Corning has just announced Gorilla Glass 6, the screen technology that is on every flagship Android and Apple phone. Many phones not only have a glass screen on the front, but the back too. This year, about 28 percent of all phones sold — and nearly 100 percent of pricey, high-end phones — will have glass on the back of the device, said John Bayne, general manager of Corning’s Gorilla Glass business.
“We’re seeing glass on the back because glass supports wireless charging and higher data rates like 5G, and metal is on the wrong side of the technology curve,” Bayne said in an interview Wednesday after a Corning press event in Sunnyvale, California.
Corning was able to develop their next generation Gorilla Glass to survive up over 15 drops from a height of 1 meter on rough surfaces. That’s up to twice what Gorilla Glass 5, released two years ago, could manage. To accomplish that priority shift without making trade-offs, Corning turned not just to clever chemistry, but an entirely new composition. Specifically, Corning increased what’s called the compressive stress of the glass, which is what helps it withstand impacts.
“There’s always two fundamental components for Gorilla Glass. One is the actual glass composition at the atomic level, which elements are in the glass itself. And what we do is combine it with an ion exchange process, basically a strengthening process,” says Forester. The glass gets dipped into a molten bath of salts, where sodium ions leave while larger potassium ions enter. “You’re jamming them into the glass. And what that does is create this compressive stress at the surface.”
Corning isn’t only focusing on smartphones. The company also unveiled Gorilla Glass DX and Gorilla Glass DX+, which is aimed specifically at wearables and other similar devices. The DX-series replaces the Gorilla Glass SR series, and Corning said it vastly improves on optics, cutting down on glare — which is crucial for wearable devices. In fact, compared to so-called “normal glass,” Corning said DX and DX+ glass cuts down on reflection by up to 75 percent. Gorilla Glass DX+ is more scratch-resistant than Gorilla Glass DX, but it’s also a little more expensive.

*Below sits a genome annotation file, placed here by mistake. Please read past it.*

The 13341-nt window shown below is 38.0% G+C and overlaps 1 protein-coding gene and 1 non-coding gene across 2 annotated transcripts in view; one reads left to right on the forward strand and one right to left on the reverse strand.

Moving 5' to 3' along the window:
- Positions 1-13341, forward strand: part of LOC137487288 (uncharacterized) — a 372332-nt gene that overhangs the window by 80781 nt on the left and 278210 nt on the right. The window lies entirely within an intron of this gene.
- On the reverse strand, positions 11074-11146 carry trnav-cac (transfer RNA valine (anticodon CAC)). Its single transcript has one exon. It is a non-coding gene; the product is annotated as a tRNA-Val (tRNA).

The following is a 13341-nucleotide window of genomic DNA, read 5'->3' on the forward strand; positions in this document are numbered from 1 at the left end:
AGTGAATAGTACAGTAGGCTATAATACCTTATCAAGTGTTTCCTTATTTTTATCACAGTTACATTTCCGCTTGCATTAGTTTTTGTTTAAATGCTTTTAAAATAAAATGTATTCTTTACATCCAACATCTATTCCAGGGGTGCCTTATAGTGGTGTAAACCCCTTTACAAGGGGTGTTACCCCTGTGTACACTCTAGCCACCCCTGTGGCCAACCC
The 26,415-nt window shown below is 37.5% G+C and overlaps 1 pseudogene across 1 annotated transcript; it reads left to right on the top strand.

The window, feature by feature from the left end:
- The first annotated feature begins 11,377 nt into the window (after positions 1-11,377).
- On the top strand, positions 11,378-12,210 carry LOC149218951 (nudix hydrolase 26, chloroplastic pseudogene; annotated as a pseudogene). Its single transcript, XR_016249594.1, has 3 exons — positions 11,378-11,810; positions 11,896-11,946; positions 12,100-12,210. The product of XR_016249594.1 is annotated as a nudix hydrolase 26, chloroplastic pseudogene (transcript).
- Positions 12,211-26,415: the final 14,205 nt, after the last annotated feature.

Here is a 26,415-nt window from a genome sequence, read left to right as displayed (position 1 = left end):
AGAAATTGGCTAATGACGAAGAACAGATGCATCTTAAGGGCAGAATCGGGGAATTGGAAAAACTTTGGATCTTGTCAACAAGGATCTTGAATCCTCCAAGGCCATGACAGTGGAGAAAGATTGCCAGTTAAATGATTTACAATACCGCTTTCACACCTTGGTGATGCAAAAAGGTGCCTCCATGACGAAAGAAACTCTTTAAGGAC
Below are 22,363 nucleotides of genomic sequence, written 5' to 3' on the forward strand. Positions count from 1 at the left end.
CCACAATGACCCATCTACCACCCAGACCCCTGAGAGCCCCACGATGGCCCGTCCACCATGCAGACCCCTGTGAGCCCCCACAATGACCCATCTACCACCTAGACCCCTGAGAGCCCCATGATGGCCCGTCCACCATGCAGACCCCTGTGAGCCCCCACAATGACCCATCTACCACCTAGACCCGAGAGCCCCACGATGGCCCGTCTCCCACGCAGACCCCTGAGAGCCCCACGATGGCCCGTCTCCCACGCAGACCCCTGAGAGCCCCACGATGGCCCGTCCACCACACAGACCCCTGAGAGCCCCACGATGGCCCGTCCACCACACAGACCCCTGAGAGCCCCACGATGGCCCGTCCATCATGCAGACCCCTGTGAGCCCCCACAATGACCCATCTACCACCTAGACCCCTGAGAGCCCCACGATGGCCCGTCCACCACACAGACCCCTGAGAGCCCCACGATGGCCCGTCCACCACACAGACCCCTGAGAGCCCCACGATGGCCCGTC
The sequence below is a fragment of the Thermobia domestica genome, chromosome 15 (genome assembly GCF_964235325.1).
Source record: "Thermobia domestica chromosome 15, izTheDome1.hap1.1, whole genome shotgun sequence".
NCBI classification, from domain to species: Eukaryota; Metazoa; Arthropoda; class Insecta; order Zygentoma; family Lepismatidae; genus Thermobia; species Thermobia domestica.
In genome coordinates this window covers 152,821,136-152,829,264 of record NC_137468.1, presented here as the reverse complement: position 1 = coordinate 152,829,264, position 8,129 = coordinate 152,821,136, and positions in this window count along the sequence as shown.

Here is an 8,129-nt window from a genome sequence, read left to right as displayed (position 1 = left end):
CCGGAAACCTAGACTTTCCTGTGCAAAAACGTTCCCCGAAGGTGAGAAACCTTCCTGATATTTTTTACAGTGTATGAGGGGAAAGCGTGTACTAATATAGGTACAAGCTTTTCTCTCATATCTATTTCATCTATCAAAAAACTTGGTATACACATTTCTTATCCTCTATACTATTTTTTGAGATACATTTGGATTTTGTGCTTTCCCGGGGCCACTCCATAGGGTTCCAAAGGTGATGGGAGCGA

I can see future e Ink products using Glass DX. The Sony FEZ U is a great watch, but it costs over $800 because it uses a sapphire glass. I can see Sony employing this new technology to drive down the cost of future watches.
Will e-reader companies such as Amazon, Barnes and Noble or Kob ever utilize Gorilla Glass 6 on a future device? The vast majority of e-readers use a plastic based design. There are only a few on the market with a flexible plastic design, which adds ruggedness to the product.
You can normally tell if an e-reader is using a glass screen if the screen is completely flush with the bezel. The only ones that are worth mentioning is the Onyx Boox Note S, they decided to use it so their stylus won’t scratch the screen. The Kindle Oasis 2 also features a glass screen and ditto with the Kobo Aura One.
I believe that only e-readers that specialize in digital note taking would truly benefit from Gorilla Glass 6. The Sony Digital Paper would make the most sense, their devices screen can get scratched with its pencil nib. Onyx will likely use a glass based display in all future Note devices, since the Note S is so durable.
One of the ways e-reader companies can take advantage of Gorilla glass is to use it on the back. PC makers like Acer and Lenovo already have rolled out computers that use Corning’s matte etching on their laptop covers. But no handset makers have yet signed up for the technology, called Vibrant Satin Corning Gorilla Glass. One of the big selling point is that it can be texturized and it will be almost totally immune to oil from your fingers.
Michael Kozlowski has been writing about audiobooks and e-readers for the past twelve years. His articles have been picked up by major and local news sources and websites such as the CBC, CNET, Engadget, Huffington Post and the New York Times. He Lives in Vancouver, British Columbia, Canada.